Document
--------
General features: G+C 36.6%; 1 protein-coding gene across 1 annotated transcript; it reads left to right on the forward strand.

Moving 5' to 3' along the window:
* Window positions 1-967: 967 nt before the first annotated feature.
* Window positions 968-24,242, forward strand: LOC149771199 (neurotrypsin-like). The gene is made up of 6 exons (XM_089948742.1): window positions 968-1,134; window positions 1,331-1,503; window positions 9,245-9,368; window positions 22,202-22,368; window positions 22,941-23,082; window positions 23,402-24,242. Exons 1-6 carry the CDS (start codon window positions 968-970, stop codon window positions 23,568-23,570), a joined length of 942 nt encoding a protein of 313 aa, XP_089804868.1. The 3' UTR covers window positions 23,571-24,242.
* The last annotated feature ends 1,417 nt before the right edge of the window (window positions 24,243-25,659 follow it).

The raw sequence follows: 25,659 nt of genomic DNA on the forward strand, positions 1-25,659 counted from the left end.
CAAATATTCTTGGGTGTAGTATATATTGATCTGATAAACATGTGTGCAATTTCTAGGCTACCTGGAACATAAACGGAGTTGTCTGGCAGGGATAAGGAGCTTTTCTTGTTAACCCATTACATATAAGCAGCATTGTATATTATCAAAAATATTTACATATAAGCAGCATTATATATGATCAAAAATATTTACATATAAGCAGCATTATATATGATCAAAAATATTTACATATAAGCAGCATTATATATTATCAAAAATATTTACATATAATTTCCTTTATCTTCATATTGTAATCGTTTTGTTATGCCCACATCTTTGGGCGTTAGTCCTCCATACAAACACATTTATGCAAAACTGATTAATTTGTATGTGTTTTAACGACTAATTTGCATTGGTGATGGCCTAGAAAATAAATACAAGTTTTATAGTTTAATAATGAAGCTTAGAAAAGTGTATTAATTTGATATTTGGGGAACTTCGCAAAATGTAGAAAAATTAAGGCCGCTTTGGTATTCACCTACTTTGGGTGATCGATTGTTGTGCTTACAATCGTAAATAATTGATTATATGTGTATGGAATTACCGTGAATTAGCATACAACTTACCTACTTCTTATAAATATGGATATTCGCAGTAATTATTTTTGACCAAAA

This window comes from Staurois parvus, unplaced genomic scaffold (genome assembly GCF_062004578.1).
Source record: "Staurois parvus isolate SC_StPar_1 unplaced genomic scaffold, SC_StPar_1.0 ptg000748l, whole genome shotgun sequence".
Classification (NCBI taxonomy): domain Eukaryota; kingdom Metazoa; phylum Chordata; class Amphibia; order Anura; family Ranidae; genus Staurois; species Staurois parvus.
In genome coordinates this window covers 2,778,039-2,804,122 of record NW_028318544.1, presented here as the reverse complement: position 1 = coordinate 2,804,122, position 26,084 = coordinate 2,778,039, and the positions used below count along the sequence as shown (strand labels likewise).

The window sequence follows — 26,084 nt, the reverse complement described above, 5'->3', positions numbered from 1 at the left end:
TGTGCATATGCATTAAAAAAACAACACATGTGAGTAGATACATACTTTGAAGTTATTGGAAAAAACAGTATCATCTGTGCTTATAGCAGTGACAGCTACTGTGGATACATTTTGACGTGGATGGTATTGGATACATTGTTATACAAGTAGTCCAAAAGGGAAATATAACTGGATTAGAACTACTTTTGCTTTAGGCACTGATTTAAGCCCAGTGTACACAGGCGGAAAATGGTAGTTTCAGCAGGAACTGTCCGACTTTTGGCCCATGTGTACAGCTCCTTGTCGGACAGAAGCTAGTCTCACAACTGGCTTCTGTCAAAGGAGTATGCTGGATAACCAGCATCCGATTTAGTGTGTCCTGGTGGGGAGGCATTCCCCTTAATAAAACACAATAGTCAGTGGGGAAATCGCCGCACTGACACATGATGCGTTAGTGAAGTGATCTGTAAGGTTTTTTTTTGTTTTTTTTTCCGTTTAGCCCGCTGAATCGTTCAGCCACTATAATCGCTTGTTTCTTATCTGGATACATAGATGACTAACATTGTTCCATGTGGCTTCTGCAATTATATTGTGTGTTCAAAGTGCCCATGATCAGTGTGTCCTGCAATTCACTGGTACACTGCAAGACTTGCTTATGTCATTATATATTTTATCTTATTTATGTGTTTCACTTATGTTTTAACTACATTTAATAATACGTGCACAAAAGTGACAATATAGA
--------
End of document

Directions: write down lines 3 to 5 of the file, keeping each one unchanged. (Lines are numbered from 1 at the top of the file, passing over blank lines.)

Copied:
* Window positions 1-967: 967 nt before the first annotated feature.
* Window positions 968-24,242, forward strand: LOC149771199 (neurotrypsin-like). The gene is made up of 6 exons (XM_089948742.1): window positions 968-1,134; window positions 1,331-1,503; window positions 9,245-9,368; window positions 22,202-22,368; window positions 22,941-23,082; window positions 23,402-24,242. Exons 1-6 carry the CDS (start codon window positions 968-970, stop codon window positions 23,568-23,570), a joined length of 942 nt encoding a protein of 313 aa, XP_089804868.1. The 3' UTR covers window positions 23,571-24,242.
* The last annotated feature ends 1,417 nt before the right edge of the window (window positions 24,243-25,659 follow it).